When people look for a “way in” to a particular field – an internship or first job – they often search for positions that promise the greatest prestige or financial reward.
But there are other, more meaningful rewards to consider
For one, a job that allows you to learn can be worth doing, even if it doesn't pay well.
Other more prestigious, well-paid positions will be available to you later, and the practical knowledge you gain from those early, poorly paid jobs will ultimately pay off for decades to come.
Consider my first job in the medical field.
When I applied at the campus health clinic, the only position available was an hourly position in the basement. It was far removed from patients, and I was working for campus minimum wage (which at the time was a whopping $4.25 an hour) as a medical records clerk.
This "entry-level" position gave me a foot in the door, and after a couple of months of filing records in the evenings, I transitioned to a "float."
Soon I was "kicking it" with the doctors, PAs, and medical staff. Later, I met a college senior working in the laboratory as a student phlebotomist and technician. She became a close friend who would eventually pass her time-honored position on to me.
It was here, in the lab, that I worked alongside a medical doctor turned lab technician from India who took me under his wing and showed me the ropes.
I became close acquaintances with a physician assistant who ran the campus orthopedic clinic and let me hang out from time to time.
Later, it was these phlebotomy credentials (not my four-year degree in biology, mind you) that I used to obtain employment after graduation. It was the supportive campus health center staff that would go on to write the letters of recommendation that were surely a part of my acceptance into PA school.
I never made enough money to buy more than my annual bus pass and pay part of my living expenses. But the knowledge, the resources, and the connections I gained were priceless.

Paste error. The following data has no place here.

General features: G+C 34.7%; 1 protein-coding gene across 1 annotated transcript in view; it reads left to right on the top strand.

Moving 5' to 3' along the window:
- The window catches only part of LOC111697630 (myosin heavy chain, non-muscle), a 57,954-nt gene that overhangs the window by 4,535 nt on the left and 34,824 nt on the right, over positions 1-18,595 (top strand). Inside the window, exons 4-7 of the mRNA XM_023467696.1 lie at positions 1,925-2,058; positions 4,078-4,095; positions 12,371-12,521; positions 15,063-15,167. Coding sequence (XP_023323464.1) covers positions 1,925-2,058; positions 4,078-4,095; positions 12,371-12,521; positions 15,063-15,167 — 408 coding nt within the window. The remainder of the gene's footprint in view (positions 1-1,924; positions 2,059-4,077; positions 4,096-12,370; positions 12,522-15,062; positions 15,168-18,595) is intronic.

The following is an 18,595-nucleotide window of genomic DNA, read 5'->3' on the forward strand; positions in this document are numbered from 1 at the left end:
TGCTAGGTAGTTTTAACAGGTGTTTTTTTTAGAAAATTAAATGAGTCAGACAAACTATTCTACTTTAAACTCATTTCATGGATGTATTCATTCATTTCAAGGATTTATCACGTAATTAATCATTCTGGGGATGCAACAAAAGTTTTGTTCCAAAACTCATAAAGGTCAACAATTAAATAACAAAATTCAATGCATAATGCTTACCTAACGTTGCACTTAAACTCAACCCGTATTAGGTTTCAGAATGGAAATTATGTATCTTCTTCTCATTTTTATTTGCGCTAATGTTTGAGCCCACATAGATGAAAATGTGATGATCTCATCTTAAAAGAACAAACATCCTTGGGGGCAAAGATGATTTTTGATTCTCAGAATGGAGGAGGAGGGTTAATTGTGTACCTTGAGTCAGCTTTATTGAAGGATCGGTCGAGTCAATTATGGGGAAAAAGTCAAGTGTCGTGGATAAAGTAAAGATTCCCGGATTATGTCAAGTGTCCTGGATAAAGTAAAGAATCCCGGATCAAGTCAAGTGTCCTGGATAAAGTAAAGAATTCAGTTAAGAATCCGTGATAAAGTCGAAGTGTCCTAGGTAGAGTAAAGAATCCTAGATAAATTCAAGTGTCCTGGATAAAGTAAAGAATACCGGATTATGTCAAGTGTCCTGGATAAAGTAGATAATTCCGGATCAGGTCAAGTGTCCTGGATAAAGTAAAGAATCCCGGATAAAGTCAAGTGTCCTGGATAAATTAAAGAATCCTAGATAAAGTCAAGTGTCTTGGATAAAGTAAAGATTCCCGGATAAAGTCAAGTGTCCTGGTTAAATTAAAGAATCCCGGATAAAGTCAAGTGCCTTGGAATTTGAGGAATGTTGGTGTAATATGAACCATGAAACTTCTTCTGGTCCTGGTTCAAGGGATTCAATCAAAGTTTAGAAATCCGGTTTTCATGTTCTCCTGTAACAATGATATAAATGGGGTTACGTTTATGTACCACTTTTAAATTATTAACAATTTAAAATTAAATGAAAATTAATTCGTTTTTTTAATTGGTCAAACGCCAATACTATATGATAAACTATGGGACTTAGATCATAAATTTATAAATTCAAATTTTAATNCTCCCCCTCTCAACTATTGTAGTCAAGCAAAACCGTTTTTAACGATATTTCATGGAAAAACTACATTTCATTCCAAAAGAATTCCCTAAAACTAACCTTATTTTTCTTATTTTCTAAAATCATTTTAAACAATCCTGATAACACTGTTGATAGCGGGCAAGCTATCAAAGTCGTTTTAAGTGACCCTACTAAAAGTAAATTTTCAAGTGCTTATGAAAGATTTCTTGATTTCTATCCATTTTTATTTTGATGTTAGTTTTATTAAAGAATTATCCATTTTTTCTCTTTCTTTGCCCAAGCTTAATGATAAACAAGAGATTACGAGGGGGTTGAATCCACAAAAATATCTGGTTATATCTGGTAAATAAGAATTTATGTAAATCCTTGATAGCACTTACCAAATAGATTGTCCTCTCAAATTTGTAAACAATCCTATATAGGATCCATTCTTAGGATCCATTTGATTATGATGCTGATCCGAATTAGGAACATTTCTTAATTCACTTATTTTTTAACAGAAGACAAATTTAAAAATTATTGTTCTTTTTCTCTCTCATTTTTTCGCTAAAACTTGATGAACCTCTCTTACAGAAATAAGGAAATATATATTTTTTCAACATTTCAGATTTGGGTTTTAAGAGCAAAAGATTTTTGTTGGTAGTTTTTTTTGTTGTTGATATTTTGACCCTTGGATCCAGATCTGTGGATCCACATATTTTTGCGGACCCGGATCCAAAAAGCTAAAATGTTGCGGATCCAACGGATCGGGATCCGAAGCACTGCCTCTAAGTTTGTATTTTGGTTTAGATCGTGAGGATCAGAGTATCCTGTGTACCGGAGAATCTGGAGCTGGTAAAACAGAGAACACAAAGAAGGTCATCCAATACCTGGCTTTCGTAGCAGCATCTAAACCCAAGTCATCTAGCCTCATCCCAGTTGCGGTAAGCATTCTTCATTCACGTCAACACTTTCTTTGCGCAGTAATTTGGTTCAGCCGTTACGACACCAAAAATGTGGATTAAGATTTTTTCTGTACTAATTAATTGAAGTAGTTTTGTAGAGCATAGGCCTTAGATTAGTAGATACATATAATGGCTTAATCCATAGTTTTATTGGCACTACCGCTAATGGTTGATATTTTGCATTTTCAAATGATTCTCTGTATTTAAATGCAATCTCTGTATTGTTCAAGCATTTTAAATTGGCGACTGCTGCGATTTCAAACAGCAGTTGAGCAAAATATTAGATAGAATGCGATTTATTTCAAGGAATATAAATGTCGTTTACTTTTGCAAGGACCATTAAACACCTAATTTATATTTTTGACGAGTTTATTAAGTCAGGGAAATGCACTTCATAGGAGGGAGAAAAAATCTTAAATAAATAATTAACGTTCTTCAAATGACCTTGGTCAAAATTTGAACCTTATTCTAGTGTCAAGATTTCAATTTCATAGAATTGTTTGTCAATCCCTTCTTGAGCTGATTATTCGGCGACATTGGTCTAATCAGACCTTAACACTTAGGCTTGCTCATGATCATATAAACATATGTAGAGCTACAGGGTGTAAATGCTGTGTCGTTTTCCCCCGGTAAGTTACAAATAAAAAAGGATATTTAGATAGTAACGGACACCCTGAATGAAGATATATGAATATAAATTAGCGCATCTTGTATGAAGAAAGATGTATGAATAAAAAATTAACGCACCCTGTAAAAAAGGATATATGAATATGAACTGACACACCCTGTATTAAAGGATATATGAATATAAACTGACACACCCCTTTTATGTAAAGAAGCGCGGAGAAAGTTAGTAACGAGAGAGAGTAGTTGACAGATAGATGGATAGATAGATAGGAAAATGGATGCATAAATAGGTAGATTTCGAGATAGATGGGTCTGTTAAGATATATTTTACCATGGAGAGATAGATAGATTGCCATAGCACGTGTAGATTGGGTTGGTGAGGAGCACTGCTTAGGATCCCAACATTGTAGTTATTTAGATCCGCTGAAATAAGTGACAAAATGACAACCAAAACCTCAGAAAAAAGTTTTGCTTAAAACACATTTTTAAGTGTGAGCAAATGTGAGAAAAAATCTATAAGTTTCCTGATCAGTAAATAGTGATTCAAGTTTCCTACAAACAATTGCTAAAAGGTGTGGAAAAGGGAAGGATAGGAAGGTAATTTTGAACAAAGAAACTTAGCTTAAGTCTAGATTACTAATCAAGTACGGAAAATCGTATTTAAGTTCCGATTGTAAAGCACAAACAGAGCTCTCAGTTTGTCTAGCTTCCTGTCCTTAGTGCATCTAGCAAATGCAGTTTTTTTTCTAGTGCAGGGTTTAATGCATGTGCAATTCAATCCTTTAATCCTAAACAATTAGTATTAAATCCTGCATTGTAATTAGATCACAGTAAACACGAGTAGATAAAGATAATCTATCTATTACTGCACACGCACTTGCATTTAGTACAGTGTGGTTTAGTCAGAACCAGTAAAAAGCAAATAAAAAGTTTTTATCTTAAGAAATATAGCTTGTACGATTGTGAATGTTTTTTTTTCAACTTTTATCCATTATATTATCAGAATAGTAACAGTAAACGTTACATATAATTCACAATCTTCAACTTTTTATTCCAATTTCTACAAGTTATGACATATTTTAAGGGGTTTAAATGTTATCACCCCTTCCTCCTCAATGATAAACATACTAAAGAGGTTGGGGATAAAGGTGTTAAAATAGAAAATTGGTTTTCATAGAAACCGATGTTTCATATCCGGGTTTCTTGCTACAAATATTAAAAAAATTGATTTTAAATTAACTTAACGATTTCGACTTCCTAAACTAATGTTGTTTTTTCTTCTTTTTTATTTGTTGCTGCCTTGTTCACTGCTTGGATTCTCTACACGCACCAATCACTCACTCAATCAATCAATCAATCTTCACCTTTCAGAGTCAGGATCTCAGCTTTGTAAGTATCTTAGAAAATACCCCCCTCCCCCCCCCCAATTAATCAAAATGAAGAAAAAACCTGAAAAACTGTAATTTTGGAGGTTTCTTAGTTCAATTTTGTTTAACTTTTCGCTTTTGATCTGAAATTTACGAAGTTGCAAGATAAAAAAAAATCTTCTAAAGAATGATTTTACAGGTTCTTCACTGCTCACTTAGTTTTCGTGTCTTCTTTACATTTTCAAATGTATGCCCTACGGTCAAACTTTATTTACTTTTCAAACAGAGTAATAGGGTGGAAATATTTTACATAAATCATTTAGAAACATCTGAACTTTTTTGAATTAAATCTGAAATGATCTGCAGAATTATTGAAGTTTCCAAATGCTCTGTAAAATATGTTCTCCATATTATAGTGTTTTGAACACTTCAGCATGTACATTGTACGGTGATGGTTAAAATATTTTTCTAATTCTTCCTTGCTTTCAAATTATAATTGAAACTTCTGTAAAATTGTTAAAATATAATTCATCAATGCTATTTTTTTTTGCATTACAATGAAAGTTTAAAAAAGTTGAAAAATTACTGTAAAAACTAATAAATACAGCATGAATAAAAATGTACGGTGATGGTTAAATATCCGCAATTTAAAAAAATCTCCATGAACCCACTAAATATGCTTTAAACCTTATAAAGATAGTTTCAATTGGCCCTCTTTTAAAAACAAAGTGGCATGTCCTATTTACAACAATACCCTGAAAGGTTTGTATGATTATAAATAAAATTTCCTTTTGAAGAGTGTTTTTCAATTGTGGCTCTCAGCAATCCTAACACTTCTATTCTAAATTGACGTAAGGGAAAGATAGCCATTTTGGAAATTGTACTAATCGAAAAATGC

Stop Acting Entitled - It's Time to Rethink The Meaning of Work!
Take a look at this timeless 2011 TED talk by Charlie Hoehn, author of The Recession-Proof Graduate - How to Land The Job You Want by Doing FREE WORK (FREE download)
Many masters made a similar choice in their early years
Consider boxer Freddie Roach: he chose to take an unpaid position at a boxing center, using his time to develop the skills necessary to his professional career. Ultimately, his decision paid off; Roach eventually earned far more money than if he’d taken a different, paid job early on.
For example, in his youth, Charles Darwin rejected both a place at medical school and a well-paid job in the church. Instead, he convinced his father to allow him to work as an unpaid naturalist on the HMS Beagle, where he could study exotic plants and animals. The observations he made during that voyage helped him to develop his famous theory of evolution.
Or consider Benjamin Franklin, who – rather than taking over his father’s lucrative candle-making business – chose to work at a printing business. This meant a far longer apprenticeship and financial uncertainty. Still, Franklin recognized he could use this position to learn how texts were composed – a skill that would later benefit him greatly.
Your Inner Calling
Have you ever had the feeling that a discipline or field was tailor-made just for you and that working in that field is your destiny?
Then you need to trust that feeling and do whatever it takes to make your destiny a reality.
Each of us is unique – an original, through and through. Due to the endless possible combinations of DNA in our bodies, we are a one-off phenomenon.
Like snowflakes, no two humans are exactly alike.
So why is it, then, that we don’t all act unique?
Due to incredible social pressure to blend in, we suppress our uniqueness in the vain hope that just doing what everyone else does will keep us out of trouble.
Rather than using your energy to blend in with the crowd, recognize instead that you’re unique and that you have a particular calling in life, which can be found quite simply by listening to – and following – your inner voice.
As I write this now, I sound bold and fearless, but when I first approached the campus health center in hopes of finding a job and some medical experience, I was terrified.